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Helping patients to stop smoking [Educational Series: tobacco and tuberculosis. Serialised guide. Tobacco cessation interventions for tuberculosis patients. Number 5 in the series]

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Cognitive-behavioural strategies can be used for smokers who request assistance in stopping smoking. These strategies are based on social learning theory, which defines smoking cessation as a process of breaking all of the emotional and situational ties that have been established with the act of smoking. To do this, the quitting smoker needs to understand the addiction process as well as conditioned responses to it in dealing with withdrawal symptoms and craving. The health worker can help the quitting smoker by providing techniques to understand what and how smoking reinforces itself, to enhance and maintain motivation to remain abstinent, to encourage using a social support system and to plan the coping techniques that might be used. Both acts (behaviours) and thinking (cognitions) can be powerful tools in persevering to cope with craving and to manage undesirable side-effects of cessation. These include identifying the antecedents (cues to use tobacco) and the consequences of using tobacco to identify critical emotions and situations where coping is most necessary, finding activities to replace the act of lighting a cigarette, mentally preparing for craving and keeping at bay unhelpful thoughts (such as ‘I'll just take one last puff’). Mental preparation is also necessary to understand and to avoid or limit the side effects of cessation.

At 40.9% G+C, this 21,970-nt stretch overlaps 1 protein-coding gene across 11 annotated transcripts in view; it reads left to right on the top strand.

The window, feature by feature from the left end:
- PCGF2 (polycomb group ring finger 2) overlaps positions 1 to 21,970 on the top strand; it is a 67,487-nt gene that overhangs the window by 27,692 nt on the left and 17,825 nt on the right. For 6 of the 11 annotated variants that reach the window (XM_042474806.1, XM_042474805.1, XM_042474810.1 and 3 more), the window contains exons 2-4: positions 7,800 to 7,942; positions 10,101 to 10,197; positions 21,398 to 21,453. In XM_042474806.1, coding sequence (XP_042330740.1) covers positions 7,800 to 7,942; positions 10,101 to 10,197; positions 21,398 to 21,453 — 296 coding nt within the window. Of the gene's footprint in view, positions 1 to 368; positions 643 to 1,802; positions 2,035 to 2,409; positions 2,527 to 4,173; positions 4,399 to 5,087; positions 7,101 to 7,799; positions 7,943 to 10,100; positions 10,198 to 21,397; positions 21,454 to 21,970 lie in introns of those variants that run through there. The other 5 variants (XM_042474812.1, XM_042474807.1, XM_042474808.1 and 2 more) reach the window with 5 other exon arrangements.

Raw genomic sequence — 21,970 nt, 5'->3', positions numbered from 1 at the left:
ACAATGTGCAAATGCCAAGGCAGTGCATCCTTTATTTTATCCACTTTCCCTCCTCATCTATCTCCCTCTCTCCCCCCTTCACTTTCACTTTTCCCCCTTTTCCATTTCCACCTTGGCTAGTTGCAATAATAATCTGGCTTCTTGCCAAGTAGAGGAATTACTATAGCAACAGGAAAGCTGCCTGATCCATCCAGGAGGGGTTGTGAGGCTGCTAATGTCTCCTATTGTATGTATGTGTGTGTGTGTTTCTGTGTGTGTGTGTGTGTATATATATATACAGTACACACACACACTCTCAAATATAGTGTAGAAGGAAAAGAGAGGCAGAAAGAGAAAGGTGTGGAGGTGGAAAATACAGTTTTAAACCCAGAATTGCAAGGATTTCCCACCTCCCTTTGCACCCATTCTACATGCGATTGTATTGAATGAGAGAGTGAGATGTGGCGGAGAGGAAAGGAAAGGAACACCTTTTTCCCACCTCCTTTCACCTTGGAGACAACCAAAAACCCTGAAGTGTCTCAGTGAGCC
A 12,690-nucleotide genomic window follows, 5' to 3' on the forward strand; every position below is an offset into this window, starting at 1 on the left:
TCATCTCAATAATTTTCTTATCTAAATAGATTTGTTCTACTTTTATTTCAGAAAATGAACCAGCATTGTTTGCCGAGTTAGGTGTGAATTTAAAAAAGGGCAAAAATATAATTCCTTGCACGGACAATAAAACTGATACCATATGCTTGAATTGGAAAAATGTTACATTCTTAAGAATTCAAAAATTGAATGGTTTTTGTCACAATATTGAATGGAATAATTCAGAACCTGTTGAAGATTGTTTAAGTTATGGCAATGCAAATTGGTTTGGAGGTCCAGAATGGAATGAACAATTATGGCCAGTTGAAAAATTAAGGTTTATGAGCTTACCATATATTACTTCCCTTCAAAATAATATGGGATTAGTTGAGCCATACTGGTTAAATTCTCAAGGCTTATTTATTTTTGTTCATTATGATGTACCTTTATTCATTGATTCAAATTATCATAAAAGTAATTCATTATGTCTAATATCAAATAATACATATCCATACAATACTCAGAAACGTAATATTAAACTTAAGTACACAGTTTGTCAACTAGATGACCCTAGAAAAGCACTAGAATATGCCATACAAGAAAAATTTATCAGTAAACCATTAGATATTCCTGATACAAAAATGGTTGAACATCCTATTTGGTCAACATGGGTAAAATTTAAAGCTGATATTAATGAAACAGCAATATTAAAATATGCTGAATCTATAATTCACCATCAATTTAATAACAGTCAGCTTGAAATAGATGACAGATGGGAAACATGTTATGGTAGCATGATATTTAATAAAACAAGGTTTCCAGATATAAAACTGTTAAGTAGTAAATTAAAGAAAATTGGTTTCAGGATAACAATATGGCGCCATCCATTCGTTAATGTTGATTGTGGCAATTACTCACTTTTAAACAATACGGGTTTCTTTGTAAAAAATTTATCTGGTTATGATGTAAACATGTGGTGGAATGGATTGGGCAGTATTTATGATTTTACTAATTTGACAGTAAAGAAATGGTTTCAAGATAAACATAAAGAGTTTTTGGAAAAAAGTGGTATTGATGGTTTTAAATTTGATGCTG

Keywords: behaviour change; tobacco cessation; tuberculosis case management

Document Type: Invited Paper

Affiliations: International Union Against Tuberculosis and Lung Disease, Paris, France

Publication date: July 1, 2007

More about this publication?
  • The International Journal of Tuberculosis and Lung Disease (IJTLD) is for clinical research and epidemiological studies on lung health, including articles on TB, TB-HIV and respiratory diseases such as COVID-19, asthma, COPD, child lung health and the hazards of tobacco and air pollution. Individuals and institutes can subscribe to the IJTLD online or in print – simply email us at [email protected] for details.

    The IJTLD is dedicated to understanding lung disease and to the dissemination of knowledge leading to better lung health. To allow us to share scientific research as rapidly as possible, the IJTLD is fast-tracking the publication of certain articles as preprints prior to their publication. Read fast-track articles.

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